A healthy, well-nodulated legume crop can supply its own N needs. In addition, it can produce extra N which will be available for the next crop. This results in a "nitrogen credit," which should be factored in when making N fertilizer recommendations. It may be difficult to account for all of the sources that contribute to this credit. One source is nitrogen mineralized from the old roots and leaves of the legume. Another source is the beneficial microbial community created by the legume. Table 1 shows the nitrogen credits that can be expected from different legumes.
Table 1. Nitrogen credits from different legume species in the first year of corn following a legume (10).
|Legume crop||1st year nitrogen credit|
|pounds N per acre|
|4 or more plants/ft2||150|
|1 or less plants/ft2||40|
|Group 1 crops1||75|
|1 Group 1 crops include alsike clover, birdsfoot trefoil, grass/legume hay, grass legume pasture, fallow, and red clover.|
For each legume species there is a corresponding rhizobium. For example, the species of rhizobium for soybeans is Bradyrhizobium japonicum while the species for alfalfa is Sinorhizobium meliloti. To effectively inoculate the soil, the rhizobium specific to the legume grown must be used. When a legume is introduced into a soil that has not been previously cropped to that species, it is unlikely that the soil will contain sufficient numbers of the correct rhizobia. In these cases, a yield response to seed inoculation is likely. Where such inoculation is properly carried out, senescence of the nodules at the end of the growing season will return large numbers of rhizobia to the soil. This should ensure that inoculation in future years will be unnecessary. However, there have been benefits from inoculation if the crop has not been grown in the last three to five years in that field.
Rhizobium are easily applied to the seed and the preferred inoculant for any legume is a sterile-peat based culture. However, inoculants may also be supplied in a non-sterile peat, as a liquid or frozen concentrate, or as a clay-based or granulated peat preparation.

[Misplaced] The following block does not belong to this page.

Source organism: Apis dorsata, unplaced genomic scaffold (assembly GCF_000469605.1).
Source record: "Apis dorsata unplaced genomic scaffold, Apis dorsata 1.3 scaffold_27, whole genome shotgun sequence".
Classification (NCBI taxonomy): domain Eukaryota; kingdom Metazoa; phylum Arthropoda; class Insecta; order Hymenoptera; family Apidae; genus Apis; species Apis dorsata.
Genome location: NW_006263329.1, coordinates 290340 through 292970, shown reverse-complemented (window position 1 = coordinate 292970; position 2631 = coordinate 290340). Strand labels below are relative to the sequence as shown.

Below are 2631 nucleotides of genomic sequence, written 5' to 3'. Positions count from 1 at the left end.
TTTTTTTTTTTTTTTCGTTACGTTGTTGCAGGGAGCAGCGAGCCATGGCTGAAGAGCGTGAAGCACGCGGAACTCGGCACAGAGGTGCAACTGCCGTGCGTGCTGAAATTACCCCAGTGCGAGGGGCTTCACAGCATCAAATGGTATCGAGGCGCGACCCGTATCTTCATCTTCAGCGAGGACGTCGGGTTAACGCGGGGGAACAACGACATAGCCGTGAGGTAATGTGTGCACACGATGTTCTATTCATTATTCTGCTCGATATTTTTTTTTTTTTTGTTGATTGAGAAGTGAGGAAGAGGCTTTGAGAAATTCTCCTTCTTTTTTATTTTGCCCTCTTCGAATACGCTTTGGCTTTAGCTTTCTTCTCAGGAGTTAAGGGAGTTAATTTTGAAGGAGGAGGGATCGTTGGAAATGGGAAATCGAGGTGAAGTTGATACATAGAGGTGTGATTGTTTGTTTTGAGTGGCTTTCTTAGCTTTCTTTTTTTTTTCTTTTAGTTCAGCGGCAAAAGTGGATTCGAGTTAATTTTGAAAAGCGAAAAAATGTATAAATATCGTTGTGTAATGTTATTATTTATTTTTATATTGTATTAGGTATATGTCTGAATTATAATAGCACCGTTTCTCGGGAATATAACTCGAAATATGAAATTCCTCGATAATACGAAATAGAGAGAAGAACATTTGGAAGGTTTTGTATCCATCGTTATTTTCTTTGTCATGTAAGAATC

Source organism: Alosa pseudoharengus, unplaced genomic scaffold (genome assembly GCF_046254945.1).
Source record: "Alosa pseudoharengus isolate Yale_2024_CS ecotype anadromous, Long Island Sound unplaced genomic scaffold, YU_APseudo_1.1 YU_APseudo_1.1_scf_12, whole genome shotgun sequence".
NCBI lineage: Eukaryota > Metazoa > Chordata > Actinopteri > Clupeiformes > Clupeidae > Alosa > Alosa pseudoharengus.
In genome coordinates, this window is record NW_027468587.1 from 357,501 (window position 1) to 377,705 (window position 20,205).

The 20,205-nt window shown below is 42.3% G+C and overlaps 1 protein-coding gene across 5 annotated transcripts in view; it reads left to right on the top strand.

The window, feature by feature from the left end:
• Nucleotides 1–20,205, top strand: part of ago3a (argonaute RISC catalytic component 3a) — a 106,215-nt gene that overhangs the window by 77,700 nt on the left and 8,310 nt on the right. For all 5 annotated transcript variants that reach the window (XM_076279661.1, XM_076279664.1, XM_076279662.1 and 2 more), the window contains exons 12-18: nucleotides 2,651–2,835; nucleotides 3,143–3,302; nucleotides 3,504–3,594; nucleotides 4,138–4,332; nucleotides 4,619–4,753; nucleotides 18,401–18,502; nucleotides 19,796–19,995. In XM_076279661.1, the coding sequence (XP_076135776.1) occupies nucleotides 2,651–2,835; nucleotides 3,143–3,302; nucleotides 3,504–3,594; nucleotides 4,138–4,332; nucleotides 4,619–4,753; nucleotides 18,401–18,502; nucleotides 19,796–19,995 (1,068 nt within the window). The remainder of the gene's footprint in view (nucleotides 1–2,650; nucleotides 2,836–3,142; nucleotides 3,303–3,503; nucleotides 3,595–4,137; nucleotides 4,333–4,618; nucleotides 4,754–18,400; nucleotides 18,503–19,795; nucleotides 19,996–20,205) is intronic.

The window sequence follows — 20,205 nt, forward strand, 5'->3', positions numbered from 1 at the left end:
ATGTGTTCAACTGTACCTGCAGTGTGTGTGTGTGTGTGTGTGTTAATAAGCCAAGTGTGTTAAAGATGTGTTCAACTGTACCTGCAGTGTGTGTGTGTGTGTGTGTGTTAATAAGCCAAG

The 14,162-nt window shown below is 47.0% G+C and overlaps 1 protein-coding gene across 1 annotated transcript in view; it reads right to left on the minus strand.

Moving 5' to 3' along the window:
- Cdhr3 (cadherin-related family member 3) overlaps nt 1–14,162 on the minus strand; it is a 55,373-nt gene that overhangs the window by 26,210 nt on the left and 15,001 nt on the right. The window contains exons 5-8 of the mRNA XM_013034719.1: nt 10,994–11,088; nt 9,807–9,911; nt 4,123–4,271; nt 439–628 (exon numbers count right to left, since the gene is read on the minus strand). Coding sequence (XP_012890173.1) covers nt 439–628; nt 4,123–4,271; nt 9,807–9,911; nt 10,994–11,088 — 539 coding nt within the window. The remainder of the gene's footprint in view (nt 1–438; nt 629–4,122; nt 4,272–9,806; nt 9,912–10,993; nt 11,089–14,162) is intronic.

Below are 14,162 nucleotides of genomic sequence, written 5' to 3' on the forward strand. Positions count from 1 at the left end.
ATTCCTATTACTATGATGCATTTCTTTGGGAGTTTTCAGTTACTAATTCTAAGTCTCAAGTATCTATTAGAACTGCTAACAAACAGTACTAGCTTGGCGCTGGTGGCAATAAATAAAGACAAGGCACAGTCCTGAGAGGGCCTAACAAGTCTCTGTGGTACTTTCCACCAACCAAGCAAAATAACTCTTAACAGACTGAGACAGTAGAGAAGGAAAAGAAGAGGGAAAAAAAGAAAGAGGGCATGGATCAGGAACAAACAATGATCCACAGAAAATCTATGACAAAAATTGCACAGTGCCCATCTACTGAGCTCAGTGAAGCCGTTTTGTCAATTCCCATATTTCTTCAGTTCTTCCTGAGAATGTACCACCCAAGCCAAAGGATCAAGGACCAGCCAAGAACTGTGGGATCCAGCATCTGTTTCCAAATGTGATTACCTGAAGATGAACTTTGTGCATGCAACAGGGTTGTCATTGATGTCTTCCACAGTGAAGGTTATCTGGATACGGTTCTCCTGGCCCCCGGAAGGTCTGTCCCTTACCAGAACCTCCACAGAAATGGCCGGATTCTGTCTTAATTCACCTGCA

In the US, more than one strain is generally included in an inoculant, but in Australia, Canada and France, the inoculant usually contains only a single strain. Control of inoculant quality is also more formalized in Australia and Canada than in the U.S. See more information on Rhizobium inoculants.
Nitrifying bacteria, Nitrosomonas and Nitrobacter, convert ammonium (NH4+) to nitrite (NO2-) and then to nitrate (NO3-). Nitrate is the preferred form of nitrogen for row crops.
However, nitrate is also the form of nitrogen that is most easily leached out of the root zone.
Fall applications of anhydrous ammonia should be made only after the soil temperature at a 6-inch depth is 50°F or below. Nitrifying bacteria have very low activity below this temperature, so the risk of over-winter nitrate leaching losses are reduced. In addition, the very low vapor pressure of ammonia below 50°F virtually eliminates direct loss of ammonia during or after application. Table 2 lists the time it takes nitrifying bacteria to convert different N fertilizers to nitrate-N.
Table 2. Rate of conversion of different fertilizer sources to nitrate-N (7).
|Fertilizer material||Conversion time to nitrate|
10-34-0, MAP, DAP
|Anhydrous Ammonia||3-8 weeks|
|Urea||1½ - 3 weeks|
|Ammonium Nitrate||50% is nitrate: 0 weeks
50% is ammonium: 1-2 weeks
|UAN||50% is urea: 1½ - 3 weeks
25% is ammonium: 1-2 weeks
25% is nitrate: 0 weeks